29. I think you are always improving your home and it is primarily your own hard work and time you are tearing up, so i think no need to explain yourself. Although I do love reading the explanation. Laundry rooms near your bedroom are such a nice luxury. I’ve always wanted a utility sink, so i’m jealous. My only question is though are you going to wish that the utility sink were downstairs closer to an exit? I’m usually in the communal spaces of my houses when i’m making a mess (painting (canvases or walls), repotting plants, etc.)

    • I’ll have a kitchen sink and another sink in the pantry (which will be right next to the exterior door!), but I think that’s as close as I can come! That doesn’t really bother me, though—having ANY sink in the house at all that isn’t a double-tap 1890s bathroom sink feels like quite a luxury no matter where it is, haha!

  30. Exactly what LRC said… it’s ok to change it up just because you wanted to change it up. Although sometimes I run through the justifications that I am going to use with others just to help convince myself. Excited to see this change too!

    • Haha, yes! It’s really me thinking aloud, because these decisions aren’t at all easy—it took almost a year between deciding that the old laundry space would be better given over to the kitchen, and second floor laundry would be awesome, before I actually worked myself up to doing anything about it because it just felt TOO CRAZY to throw another inch of the house into temporary dysfunction while still being kitchen-less…but ultimately doing this first felt like the only viable path forward! Just a lot of mental gymnastics to get there.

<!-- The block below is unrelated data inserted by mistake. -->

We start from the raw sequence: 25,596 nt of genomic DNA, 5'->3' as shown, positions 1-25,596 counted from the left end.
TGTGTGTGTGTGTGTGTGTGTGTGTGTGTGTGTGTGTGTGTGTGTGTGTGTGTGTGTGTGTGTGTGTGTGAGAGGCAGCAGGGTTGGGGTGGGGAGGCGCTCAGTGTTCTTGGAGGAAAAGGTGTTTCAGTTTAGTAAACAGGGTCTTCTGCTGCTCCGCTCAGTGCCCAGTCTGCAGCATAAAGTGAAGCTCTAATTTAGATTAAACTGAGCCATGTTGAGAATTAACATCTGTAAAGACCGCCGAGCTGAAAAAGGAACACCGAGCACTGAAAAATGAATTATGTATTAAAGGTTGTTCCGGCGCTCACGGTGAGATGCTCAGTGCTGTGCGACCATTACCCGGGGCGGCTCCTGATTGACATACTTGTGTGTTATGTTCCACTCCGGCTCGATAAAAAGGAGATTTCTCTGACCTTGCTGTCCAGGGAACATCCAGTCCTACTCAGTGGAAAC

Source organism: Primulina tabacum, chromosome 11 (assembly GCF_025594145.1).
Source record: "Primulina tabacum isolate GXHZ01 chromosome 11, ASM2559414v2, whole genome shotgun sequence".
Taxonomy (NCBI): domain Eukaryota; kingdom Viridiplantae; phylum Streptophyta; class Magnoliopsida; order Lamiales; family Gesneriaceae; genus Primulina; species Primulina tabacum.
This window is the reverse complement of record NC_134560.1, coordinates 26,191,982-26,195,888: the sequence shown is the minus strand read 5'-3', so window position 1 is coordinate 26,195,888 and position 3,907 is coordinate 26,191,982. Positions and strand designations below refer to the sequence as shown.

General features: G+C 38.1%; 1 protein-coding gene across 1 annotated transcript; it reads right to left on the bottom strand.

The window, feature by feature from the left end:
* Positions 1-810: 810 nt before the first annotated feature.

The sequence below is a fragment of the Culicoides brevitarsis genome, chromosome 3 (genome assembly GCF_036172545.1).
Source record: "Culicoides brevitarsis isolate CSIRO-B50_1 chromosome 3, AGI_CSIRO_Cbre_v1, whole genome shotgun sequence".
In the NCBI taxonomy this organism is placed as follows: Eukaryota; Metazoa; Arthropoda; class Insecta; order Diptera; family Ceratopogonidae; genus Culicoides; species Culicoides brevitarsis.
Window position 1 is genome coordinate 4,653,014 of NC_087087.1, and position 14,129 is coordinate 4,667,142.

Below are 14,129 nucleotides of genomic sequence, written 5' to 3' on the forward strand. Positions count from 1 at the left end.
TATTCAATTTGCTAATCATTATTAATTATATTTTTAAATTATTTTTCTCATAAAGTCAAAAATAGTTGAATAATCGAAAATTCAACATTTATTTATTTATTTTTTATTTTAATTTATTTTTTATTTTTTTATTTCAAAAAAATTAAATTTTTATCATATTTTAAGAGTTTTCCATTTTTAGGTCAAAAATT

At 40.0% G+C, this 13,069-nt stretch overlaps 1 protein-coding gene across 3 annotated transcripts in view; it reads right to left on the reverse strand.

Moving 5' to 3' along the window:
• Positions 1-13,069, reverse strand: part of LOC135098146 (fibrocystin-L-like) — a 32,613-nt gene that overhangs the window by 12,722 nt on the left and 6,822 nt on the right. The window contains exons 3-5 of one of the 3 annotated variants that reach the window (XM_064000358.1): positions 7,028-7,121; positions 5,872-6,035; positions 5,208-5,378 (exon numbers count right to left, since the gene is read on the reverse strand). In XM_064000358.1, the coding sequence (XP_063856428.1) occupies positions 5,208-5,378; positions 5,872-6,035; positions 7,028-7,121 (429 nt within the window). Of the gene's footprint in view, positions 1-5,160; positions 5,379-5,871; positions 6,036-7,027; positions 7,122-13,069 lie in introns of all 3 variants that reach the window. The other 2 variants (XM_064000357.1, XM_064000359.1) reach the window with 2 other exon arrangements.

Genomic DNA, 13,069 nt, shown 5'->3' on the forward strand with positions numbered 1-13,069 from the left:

31. Seems totally reasonable to me. I would be so happy if I didn’t have to lug laundry all through the house to the downstairs. Can’t wait to see how it goes! Don’t make us wait to long to see! ;)

  32. See, what some people may fail to grasp is that although you may be destroying “finished” rooms, the other option is to live with non-functional, half-finished rooms for 10 plus years instead. You are so smart to just pick the easy, cheap, get it installed now sink in the laundry. I instead have lived without a laundry sink for 8 years even though I had the plumber add the drain for one in my basement when he also put in the washer standpipe. So I soak things in the bathtub and then carry the heavy sopping wet linens to the basement to finish washing them.

    I think you were 100% right about removing the chimney and can’t wait until the laundry is done and makes room for the butlers pantry. I thought it was funny recently when I saw the same fridge in the butlers pantry discussion on YHL for their beach house and they compromised by adding a mini fridge in the main kitchen (which turned out to be redundant after all – duh).

    • Thanks Ryan! It’s so true, as crazy as it sometimes feels, I don’t really think the alternative is any better! All options are difficult! We just do the best we can with the time and money and motivation we have. You’ll get that sink put in some day!!

      (so funny about John and Sherry! Maybe now that my kitchen plan is *basically* YHL-approved, people will get off my back about it! Ha!)

  33. So glad that you are back writing, you really write the best house-renovation blog. Laundry on the second floor is dope. I have actually taken it a step further. We have a small bedrom converted to dressing room/ drying room. We do not use a dryer and hang everything up. Now I have the drying rack in the same room as everyones wardrobes. After I put the kids to bed I can do laundry for everyone, the best! Forget about a view over the sink in the kitchen, if possible have a drying rack with a view!